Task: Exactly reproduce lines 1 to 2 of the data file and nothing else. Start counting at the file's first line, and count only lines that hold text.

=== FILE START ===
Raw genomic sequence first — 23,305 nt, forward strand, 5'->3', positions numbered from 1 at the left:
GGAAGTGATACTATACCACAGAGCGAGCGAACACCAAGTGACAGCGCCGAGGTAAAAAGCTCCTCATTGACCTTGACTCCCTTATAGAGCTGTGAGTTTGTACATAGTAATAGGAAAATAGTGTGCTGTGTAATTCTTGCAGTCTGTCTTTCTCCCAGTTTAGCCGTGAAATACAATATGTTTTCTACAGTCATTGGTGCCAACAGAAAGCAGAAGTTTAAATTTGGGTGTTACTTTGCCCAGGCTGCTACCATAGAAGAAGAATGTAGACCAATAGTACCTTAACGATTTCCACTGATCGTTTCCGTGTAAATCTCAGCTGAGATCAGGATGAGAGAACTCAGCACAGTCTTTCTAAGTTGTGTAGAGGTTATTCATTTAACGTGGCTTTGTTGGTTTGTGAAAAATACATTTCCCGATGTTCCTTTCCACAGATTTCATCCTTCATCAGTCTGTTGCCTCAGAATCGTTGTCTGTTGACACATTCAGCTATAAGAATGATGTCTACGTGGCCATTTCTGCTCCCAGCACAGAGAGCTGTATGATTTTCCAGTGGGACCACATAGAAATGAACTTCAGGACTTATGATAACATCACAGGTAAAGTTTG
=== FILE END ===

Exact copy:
Raw genomic sequence first — 23,305 nt, forward strand, 5'->3', positions numbered from 1 at the left:
GGAAGTGATACTATACCACAGAGCGAGCGAACACCAAGTGACAGCGCCGAGGTAAAAAGCTCCTCATTGACCTTGACTCCCTTATAGAGCTGTGAGTTTGTACATAGTAATAGGAAAATAGTGTGCTGTGTAATTCTTGCAGTCTGTCTTTCTCCCAGTTTAGCCGTGAAATACAATATGTTTTCTACAGTCATTGGTGCCAACAGAAAGCAGAAGTTTAAATTTGGGTGTTACTTTGCCCAGGCTGCTACCATAGAAGAAGAATGTAGACCAATAGTACCTTAACGATTTCCACTGATCGTTTCCGTGTAAATCTCAGCTGAGATCAGGATGAGAGAACTCAGCACAGTCTTTCTAAGTTGTGTAGAGGTTATTCATTTAACGTGGCTTTGTTGGTTTGTGAAAAATACATTTCCCGATGTTCCTTTCCACAGATTTCATCCTTCATCAGTCTGTTGCCTCAGAATCGTTGTCTGTTGACACATTCAGCTATAAGAATGATGTCTACGTGGCCATTTCTGCTCCCAGCACAGAGAGCTGTATGATTTTCCAGTGGGACCACATAGAAATGAACTTCAGGACTTATGATAACATCACAGGTAAAGTTTG